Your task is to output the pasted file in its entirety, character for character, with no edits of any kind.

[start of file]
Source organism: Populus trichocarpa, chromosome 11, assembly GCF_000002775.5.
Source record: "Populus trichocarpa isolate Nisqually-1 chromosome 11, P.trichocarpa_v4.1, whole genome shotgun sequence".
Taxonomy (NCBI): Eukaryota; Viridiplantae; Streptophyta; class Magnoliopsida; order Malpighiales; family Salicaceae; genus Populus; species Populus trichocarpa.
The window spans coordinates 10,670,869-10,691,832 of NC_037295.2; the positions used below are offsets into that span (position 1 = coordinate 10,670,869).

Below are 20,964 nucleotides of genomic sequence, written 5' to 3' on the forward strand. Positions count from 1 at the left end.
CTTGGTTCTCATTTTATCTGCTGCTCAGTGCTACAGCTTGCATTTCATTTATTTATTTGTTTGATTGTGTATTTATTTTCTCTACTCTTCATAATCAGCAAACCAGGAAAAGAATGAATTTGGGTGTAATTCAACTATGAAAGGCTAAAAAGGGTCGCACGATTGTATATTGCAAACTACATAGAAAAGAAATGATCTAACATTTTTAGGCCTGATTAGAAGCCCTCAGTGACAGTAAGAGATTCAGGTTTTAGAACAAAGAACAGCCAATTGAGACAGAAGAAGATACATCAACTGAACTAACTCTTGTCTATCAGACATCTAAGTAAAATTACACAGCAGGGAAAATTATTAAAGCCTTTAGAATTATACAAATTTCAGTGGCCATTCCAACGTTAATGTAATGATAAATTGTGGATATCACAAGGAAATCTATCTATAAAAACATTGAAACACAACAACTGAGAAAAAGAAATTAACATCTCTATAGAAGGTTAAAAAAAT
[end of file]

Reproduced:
Source organism: Populus trichocarpa, chromosome 11, assembly GCF_000002775.5.
Source record: "Populus trichocarpa isolate Nisqually-1 chromosome 11, P.trichocarpa_v4.1, whole genome shotgun sequence".
Taxonomy (NCBI): Eukaryota; Viridiplantae; Streptophyta; class Magnoliopsida; order Malpighiales; family Salicaceae; genus Populus; species Populus trichocarpa.
The window spans coordinates 10,670,869-10,691,832 of NC_037295.2; the positions used below are offsets into that span (position 1 = coordinate 10,670,869).

Below are 20,964 nucleotides of genomic sequence, written 5' to 3' on the forward strand. Positions count from 1 at the left end.
CTTGGTTCTCATTTTATCTGCTGCTCAGTGCTACAGCTTGCATTTCATTTATTTATTTGTTTGATTGTGTATTTATTTTCTCTACTCTTCATAATCAGCAAACCAGGAAAAGAATGAATTTGGGTGTAATTCAACTATGAAAGGCTAAAAAGGGTCGCACGATTGTATATTGCAAACTACATAGAAAAGAAATGATCTAACATTTTTAGGCCTGATTAGAAGCCCTCAGTGACAGTAAGAGATTCAGGTTTTAGAACAAAGAACAGCCAATTGAGACAGAAGAAGATACATCAACTGAACTAACTCTTGTCTATCAGACATCTAAGTAAAATTACACAGCAGGGAAAATTATTAAAGCCTTTAGAATTATACAAATTTCAGTGGCCATTCCAACGTTAATGTAATGATAAATTGTGGATATCACAAGGAAATCTATCTATAAAAACATTGAAACACAACAACTGAGAAAAAGAAATTAACATCTCTATAGAAGGTTAAAAAAAT